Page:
Bannon had been summoned to testify before the congressional panel reviewing the riot on Thursday.
He did not come, urging the head of the committee to set a Tuesday vote to hold him in criminal contempt.
If sentenced, Bannon faces a fine and up to one year in prison. Democrats say he is trying to postpone the probe.
Bannon, a conservative media executive who became Trump's leading tactician, was dismissed from the White House in 2017 and was not in government at the time of the January riot.
He has been asked to testify about his conversation with Trump a week before the incident - as well as his involvement in reviewing plans to reverse the election results that saw Joe Biden win the White House.
Mr. Trump's supporters charged the Capitol building in Washington, DC on January 6 in a lost attempt to overturn the certification of Biden's victory. Hundreds of Mr. Trump's supporters have since been seized for their actions that day.
Subpoena papers cited Bannon as saying "all hell is going to break loose tomorrow" on the eve of the riot, which left five dead.
Bannon has repeatedly said he has no intentions of arriving before the board.
He has contended that executive privilege, which shields some presidential communications, protects his talks with Mr. Trump. Mr. Bannon's lawyers say he will proceed to oppose until a court has ruled on the matter.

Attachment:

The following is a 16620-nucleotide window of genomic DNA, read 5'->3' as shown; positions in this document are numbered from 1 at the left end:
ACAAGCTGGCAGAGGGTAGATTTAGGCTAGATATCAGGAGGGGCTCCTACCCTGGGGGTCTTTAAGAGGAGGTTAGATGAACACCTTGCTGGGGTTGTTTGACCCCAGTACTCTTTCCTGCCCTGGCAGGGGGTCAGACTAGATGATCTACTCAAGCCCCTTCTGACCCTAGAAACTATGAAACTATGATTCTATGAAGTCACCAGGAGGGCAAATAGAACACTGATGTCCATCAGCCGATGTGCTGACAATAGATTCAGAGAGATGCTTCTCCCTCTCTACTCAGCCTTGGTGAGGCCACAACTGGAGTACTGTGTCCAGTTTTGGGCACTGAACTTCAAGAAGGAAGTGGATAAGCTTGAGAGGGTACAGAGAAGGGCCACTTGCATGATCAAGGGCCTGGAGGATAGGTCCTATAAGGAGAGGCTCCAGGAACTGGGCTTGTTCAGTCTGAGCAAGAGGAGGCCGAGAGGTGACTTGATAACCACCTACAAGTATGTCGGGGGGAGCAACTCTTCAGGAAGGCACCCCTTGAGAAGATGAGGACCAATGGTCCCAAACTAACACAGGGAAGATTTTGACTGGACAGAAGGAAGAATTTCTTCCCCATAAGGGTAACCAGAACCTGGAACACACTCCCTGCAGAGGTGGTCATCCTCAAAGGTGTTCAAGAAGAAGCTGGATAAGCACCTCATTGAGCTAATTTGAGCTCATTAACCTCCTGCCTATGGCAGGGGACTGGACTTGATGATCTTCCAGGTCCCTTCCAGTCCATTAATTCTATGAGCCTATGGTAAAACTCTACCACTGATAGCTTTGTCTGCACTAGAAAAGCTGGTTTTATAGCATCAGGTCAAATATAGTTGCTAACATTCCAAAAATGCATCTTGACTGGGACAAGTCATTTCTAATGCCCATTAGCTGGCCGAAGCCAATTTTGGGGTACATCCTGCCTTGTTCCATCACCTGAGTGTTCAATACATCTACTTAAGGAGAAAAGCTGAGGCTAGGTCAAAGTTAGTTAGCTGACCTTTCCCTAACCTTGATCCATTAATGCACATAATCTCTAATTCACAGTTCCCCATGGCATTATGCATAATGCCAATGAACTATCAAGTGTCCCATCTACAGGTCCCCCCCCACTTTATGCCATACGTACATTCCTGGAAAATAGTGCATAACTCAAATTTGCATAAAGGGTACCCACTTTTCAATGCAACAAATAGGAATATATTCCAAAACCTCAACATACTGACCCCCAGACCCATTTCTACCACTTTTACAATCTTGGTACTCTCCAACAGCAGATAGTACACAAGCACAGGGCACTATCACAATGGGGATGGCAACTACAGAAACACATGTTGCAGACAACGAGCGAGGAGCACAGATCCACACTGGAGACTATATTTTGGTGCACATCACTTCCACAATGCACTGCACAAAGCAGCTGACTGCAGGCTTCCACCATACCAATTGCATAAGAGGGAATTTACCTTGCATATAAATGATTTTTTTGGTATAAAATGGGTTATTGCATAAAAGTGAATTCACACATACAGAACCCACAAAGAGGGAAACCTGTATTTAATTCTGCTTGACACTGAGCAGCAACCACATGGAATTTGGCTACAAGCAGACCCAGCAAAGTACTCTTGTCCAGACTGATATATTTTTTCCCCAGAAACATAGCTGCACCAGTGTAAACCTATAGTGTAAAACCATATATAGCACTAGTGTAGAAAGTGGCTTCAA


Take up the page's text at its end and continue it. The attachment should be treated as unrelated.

Democrats claim that Bannon is employing a delaying tactic to push back proceedings until after the midterm elections in November 2022, which may change the power tension in the House of Representatives, the lower chamber of Congress.
On Tuesday, the Democratic-led investigative committee will decide whether to refer the contempt charge for a total House vote.
House lawmakers would then have to rule on whether Mr. Bannon is in contempt. If the Democratic-majority House votes yes, the case will be referred to the Department of Justice for criminal prosecution.
While this development is not remarkable, with Democrats controlling both Congress and the presidency, this may be a rare instance where a congressional contempt charge has some teeth.
It also comes as the Democratic base requests accountability for the Trump administration's actions, calling on their members in Congress to flex their oversight muscles.
In August, the House probing committee asked for records relating to the day's events, including communications from Trump, members of his family, his top aides, his lawyers, and other former members of his administration.